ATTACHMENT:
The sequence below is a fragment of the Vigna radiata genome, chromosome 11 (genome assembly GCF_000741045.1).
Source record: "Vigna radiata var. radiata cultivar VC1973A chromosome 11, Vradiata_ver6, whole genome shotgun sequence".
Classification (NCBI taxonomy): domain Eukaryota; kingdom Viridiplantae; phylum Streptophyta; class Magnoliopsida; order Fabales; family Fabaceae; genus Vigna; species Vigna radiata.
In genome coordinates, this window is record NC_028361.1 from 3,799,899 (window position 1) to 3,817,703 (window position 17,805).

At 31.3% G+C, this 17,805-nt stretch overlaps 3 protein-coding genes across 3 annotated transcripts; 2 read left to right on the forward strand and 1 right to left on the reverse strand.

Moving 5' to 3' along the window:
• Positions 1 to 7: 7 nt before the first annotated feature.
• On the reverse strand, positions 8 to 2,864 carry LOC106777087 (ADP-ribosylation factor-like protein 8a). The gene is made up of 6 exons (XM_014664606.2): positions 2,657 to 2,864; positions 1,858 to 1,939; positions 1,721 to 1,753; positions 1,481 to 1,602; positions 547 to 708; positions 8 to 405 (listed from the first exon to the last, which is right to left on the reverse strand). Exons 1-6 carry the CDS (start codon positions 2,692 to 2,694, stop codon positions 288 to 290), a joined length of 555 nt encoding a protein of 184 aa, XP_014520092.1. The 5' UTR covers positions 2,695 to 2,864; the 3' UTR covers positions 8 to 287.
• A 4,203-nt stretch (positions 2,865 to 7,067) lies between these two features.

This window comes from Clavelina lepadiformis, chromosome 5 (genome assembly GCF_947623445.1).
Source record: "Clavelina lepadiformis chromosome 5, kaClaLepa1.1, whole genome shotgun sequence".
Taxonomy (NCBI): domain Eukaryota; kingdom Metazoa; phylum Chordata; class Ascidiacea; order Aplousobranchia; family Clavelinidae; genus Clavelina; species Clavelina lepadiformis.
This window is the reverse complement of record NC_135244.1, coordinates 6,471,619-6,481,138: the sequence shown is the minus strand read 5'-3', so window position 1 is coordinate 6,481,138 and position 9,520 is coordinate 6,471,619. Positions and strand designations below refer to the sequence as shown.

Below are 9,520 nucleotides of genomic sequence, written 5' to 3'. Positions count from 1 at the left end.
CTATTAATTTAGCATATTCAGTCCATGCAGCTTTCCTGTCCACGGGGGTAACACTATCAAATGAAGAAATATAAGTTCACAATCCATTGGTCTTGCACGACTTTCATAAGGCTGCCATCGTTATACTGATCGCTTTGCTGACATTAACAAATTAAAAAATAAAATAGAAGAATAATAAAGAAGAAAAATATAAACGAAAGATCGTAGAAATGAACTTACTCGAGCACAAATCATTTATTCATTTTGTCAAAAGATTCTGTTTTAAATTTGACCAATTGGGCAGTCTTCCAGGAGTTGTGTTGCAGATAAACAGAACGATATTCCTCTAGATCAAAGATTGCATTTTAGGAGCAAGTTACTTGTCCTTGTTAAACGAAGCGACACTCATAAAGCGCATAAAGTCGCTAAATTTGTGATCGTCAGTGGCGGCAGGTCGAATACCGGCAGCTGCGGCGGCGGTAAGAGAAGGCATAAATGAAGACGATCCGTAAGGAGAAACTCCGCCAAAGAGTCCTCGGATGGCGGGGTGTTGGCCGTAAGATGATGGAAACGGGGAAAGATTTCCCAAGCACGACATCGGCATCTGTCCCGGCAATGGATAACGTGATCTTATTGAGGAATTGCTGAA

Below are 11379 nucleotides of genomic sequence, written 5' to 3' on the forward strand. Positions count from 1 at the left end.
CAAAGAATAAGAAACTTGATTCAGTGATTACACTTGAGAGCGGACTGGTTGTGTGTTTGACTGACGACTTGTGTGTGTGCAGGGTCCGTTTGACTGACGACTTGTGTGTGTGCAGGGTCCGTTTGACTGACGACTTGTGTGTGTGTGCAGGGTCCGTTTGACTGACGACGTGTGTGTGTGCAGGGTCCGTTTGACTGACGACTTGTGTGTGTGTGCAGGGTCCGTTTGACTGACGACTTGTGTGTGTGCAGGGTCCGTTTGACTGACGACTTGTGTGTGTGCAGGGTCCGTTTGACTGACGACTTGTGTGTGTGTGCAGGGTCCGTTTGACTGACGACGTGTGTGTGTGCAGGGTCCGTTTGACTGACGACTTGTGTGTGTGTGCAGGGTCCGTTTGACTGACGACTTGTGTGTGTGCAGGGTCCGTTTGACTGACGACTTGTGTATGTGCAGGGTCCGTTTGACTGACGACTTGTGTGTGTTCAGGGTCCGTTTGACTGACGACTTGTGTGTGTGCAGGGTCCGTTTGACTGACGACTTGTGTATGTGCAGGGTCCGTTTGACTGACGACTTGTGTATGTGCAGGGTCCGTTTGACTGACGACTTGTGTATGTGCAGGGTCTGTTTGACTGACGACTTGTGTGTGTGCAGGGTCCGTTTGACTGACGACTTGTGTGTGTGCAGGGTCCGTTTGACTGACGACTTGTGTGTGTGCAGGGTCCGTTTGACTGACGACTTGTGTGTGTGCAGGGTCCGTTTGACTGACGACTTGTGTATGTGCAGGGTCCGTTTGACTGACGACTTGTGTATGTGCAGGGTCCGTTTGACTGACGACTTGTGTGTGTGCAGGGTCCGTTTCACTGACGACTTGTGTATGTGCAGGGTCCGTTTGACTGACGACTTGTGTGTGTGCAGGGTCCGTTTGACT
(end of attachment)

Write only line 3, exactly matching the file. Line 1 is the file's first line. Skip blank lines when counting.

Classification (NCBI taxonomy): domain Eukaryota; kingdom Viridiplantae; phylum Streptophyta; class Magnoliopsida; order Fabales; family Fabaceae; genus Vigna; species Vigna radiata.